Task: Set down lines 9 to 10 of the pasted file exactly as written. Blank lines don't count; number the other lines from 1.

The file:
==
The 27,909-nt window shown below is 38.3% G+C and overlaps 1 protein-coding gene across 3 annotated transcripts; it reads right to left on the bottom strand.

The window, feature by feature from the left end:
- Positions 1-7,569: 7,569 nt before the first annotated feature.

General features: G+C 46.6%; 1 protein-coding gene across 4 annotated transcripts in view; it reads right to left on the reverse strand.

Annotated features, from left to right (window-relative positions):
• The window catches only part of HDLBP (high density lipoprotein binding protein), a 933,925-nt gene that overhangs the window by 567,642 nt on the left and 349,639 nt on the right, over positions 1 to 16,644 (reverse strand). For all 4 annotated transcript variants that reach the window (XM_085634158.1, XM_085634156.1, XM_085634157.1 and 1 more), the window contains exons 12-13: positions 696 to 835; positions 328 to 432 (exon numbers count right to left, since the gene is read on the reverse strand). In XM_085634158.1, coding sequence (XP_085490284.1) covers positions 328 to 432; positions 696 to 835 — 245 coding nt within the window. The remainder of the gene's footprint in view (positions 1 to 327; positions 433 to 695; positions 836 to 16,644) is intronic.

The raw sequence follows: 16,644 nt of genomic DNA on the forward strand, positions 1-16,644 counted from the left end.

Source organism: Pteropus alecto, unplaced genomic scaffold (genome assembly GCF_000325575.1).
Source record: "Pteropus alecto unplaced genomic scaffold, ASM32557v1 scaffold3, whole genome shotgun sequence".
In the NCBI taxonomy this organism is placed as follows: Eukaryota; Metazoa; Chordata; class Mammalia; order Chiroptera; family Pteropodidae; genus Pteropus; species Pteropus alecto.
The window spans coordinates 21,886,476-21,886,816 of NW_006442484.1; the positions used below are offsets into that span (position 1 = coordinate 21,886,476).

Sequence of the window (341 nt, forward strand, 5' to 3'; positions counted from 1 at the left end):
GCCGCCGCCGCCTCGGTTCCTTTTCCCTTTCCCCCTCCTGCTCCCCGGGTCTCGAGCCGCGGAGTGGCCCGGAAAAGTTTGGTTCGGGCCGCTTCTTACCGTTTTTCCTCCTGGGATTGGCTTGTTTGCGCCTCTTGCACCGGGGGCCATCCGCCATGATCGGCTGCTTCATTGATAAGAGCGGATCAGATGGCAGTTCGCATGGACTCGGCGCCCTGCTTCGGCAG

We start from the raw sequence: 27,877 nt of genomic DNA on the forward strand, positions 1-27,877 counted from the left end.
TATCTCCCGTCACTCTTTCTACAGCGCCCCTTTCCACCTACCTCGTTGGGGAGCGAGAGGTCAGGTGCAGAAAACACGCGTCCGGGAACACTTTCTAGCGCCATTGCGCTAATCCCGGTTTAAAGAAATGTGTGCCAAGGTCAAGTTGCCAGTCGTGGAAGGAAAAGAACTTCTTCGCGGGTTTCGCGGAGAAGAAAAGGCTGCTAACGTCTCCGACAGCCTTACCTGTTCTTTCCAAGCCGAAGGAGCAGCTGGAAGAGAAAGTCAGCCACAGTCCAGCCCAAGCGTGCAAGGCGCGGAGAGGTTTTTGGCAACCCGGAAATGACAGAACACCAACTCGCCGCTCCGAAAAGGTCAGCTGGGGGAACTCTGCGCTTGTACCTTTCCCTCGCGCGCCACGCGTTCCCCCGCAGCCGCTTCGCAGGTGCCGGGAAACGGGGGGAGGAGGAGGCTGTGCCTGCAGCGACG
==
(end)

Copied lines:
Source record: "Pteropus alecto unplaced genomic scaffold, ASM32557v1 scaffold3, whole genome shotgun sequence".
In the NCBI taxonomy this organism is placed as follows: Eukaryota; Metazoa; Chordata; class Mammalia; order Chiroptera; family Pteropodidae; genus Pteropus; species Pteropus alecto.